Medieval Theme Wedding Favors and Decorations
Once you have decided upon a location, the style of wedding, what you and your guests will be wearing, and the menu has been planned, it is now time to turn your attention to decorating. How do you decorate that sparse reception room? What would be a great wedding favor gift for your guests? If you plan on having a peasant-style wedding, your decorations and color scheme should be simple and rustic. For example, choose colors like ecru, terra cotta, green and black. Decorations should include wildflowers, rustic style lanterns, earthen pottery, candles, bales of hay, etc. For a royalty-type wedding, your decorations will be more elaborate and rich looking. You should choose colors and decorations in rich jewel tones like royal blue, purple, emerald, burgundy, gold, and silver. Depending on the location and style of wedding you decide upon, you will need to look at different decorating options. This doesn’t mean you can not mix and match. If you find and idea that really appeals to you, use it no matter what the location. Wedding favors and decorations are only limited by your imagination, so mix and match, and have fun creating your own unique wedding favor ideas.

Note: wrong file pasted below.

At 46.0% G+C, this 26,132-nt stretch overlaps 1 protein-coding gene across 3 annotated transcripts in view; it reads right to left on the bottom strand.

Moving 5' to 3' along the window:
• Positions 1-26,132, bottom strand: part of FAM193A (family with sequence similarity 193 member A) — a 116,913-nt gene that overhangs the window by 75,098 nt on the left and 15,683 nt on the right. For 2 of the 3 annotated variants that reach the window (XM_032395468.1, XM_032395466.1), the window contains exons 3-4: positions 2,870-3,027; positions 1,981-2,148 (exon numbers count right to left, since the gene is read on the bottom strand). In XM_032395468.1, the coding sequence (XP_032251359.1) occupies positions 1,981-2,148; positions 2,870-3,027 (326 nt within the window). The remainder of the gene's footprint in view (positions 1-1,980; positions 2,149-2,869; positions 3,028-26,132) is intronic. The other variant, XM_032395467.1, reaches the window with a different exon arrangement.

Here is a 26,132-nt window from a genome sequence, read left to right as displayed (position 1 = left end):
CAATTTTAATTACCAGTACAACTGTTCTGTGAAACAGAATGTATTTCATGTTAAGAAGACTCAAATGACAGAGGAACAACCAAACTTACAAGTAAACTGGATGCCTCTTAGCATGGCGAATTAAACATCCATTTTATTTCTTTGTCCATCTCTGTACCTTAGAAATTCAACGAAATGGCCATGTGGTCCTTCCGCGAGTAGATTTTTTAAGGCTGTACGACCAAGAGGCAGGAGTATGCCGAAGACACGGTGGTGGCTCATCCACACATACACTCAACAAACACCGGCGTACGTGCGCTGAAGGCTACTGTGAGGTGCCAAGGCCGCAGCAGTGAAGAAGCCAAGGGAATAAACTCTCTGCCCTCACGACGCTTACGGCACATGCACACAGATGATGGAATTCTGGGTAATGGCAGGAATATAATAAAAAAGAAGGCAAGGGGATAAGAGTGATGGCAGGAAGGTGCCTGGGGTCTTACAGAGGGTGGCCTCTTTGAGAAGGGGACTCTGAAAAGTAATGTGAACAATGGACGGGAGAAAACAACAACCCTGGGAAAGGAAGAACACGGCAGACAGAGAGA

The element that makes flowers of a medieval themed wedding distinct from other wedding themes is the prominent use of wildflowers and herbs. Rosemary, thyme, basil and garlic were often combined with wildflowers for bouquets and floral arrangements. This custom originated from what was then believed to be the mystical, even religious, significance of various herbs in both health and destiny. In keeping with styles of clothing, the flowers displayed should be rich, darker shades such as red, orange, purple, green, brown, and bright yellow. Suggested flowers include the Gloriosa lily (which has the appearance of crushed red velvet), ivy, red roses, amaryllis, birch twigs, holly branches, bittersweet, and parrot tulips. Wheat is another important choice for your floral arrangements. Wheat was symbolic of fertility and played a major role in medieval marriage ceremonies. Bouquets, especially the bride’s, should be large, overflowing, and hand-tied. Obviously, since this was long before the era of professional flower shops and Styrofoam used in fanciful centerpieces, all the flowers should appear as rustic and natural as possible.